Have you ever thought how nice it would be to reduce your carbon footprint by investing in an electric vehicle? And how as a bonus, you would no longer spew soot, carbon monoxide, sulphur, nitrates, and other pollutants into the air?
I have been tootling around town in a Nissan Leaf since 2018 when I bought the vehicle in advance of the 2018 Ontario provincial election, anticipating that the new government would reduce or eliminate the generous EV rebate. Luckily, I was able to purchase the vehicle and take advantage of the rebate before it was eliminated. However, at the time, the available EV’s in my price range were limited. I settled on the Nissan Leaf as a vehicle with an excellent track record and a range of about 240 kilometers. This was just enough to get to my cottage and back to the city.
Before our long trip this winter, I had never used a Level 3 DC fast charger, as I had read that it was better for the battery to use a level 2 (240V) or trickle (120V) charger. In fact, the only public charger I had used was a L2 ChargePoint charger at a library in the west end of Ottawa.
In preparation for the trip, I drove to Prescott to use the L3 Circuit Électrique charger at the Tim Horton’s, right off the 401. This charger is only 93 km from my home. I made it easily and charged successfully, which buoyed my confidence. There is also an IVY L3 charger right off the 416 at Route 43 in Kemptville that I used successfully a couple weeks later.
So, off we went to visit the rellies. Dog, adult son, gifts, suitcases, etc. – a fully loaded car, with winter tires and winter weather. We had to turn on the defroster every few minutes and use the headlights and windshield washers so I could see to drive. All of this puts extra load on the battery.
I had carefully located EV chargers along our route planning to top up every 100 km or so. This turned out to be about right for the car and the conditions. Note that this is less than half of the rated range. We were lucky. Only one charger was not working and none of the chargers were occupied when we pulled up. At one L3 charger I called for assistance from the network because the RFID card didn’t work and they were able to start the charge remotely. At the one L3 that was not working, I was redirected to a L2 charger. We charged there for about 2 hours while we had a delicious dinner at Ruby Tuesday’s. Unfortunately, we did not wait long enough to ensure adequate percent charge and crawled, on the very last bit of juice in the battery, with the car screaming at me to Stop and Charge the Battery!!!, to the L2 charger where we were staying that night. To state the obvious, I never want to do that again! and what a relief that the hotel charger was unoccupied and functional! Thank you Marriott!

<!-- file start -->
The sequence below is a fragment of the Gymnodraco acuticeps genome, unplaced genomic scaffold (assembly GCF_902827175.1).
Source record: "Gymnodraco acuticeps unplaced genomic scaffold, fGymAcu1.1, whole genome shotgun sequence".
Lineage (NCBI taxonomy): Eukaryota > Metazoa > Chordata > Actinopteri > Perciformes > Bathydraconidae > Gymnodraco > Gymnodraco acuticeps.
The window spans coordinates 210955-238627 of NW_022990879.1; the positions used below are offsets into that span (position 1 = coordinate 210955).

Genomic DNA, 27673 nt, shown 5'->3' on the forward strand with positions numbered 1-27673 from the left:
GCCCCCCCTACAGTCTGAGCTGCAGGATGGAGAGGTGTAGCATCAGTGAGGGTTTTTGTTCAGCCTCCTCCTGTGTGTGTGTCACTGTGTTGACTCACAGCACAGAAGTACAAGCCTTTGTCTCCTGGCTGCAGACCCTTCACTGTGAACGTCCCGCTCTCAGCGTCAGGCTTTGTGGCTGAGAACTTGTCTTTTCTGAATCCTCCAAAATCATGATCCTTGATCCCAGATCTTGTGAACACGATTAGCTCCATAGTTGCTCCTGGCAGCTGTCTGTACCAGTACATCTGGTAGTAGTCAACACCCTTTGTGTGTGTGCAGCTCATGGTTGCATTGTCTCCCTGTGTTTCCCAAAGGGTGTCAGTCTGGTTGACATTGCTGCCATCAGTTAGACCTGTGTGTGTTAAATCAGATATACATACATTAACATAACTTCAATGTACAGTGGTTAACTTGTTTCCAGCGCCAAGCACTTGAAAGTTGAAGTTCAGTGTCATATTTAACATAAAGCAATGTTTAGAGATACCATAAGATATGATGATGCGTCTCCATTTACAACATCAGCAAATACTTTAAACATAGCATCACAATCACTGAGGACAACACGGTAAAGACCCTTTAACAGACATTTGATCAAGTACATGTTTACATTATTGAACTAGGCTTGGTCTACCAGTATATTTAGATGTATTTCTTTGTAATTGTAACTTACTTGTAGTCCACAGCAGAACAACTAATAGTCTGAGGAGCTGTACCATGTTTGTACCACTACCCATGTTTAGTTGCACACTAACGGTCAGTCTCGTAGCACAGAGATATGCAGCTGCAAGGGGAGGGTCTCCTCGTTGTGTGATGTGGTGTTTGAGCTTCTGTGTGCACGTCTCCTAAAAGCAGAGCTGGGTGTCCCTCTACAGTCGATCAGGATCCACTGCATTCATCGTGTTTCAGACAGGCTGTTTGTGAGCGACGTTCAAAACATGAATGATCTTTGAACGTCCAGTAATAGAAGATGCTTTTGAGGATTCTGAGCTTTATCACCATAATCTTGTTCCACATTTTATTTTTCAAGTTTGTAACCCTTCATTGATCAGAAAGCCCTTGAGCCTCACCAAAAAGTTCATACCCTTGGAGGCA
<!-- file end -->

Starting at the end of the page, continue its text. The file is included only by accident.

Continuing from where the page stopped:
Coming home, we used more L3 chargers and fewer L2 chargers and that made the return trip a good deal faster but we still needed to plug in about 10 times to go 850 km. A trip that would usually take 8 hours, took us 13 hours. Although it might have been better to spend that five hours with family, we had an enjoyable time exploring the towns along the way, went for a short hike at one place, enjoyed a pizza lunch at another and took advantage of the local restroom facilities while the car charged. Total cost for charging was $101.
There was one other worry at the back of my mind and that was the fact that fast charging causes the battery to heat up. There is a battery temperature gauge which I checked several times over the course of the day. After 3 or 4 fast charges, it registered about half way to the red end. After another couple fast charges it was up to about 75% to the red end. So it, in fact, was heating up even though the outdoor temperature was only about 3 degrees C. After leaving it overnight, the battery temperature had dropped to its normal temperature close to the blue end and the battery capacity gauge still read full.
Now, did I really need to plug in that many times? No. But in case a charger was not working, I wanted to have enough juice after getting to the charger to drive to another charger. Pulling in to most charging locations, we still had over 40% charge. The maximum distance we drove between chargers was 120 km after an overnight charge that gave us 100% SOC by morning. We still had 35% charge when we pulled in to the next charger.
With proper planning, we had a great trip with little inconvenience except for extra time spent at L2 chargers.
Some advice for taking an EV on long trips:
1. If you plan to take long trips, in our experience, there are about 4 times as many CCS as CHAdeMO L3 chargers. Maybe car manufacturers are switching to CCS electrical connectors, but check the electrical connectors to be sure you will not have difficulty finding chargers. All EV’s use the J1772 connector for L2 charging and, aside from Tesla which has its own connector, they all have the CCS, CHAdeMO or CCS-J1772 combo L3 connector.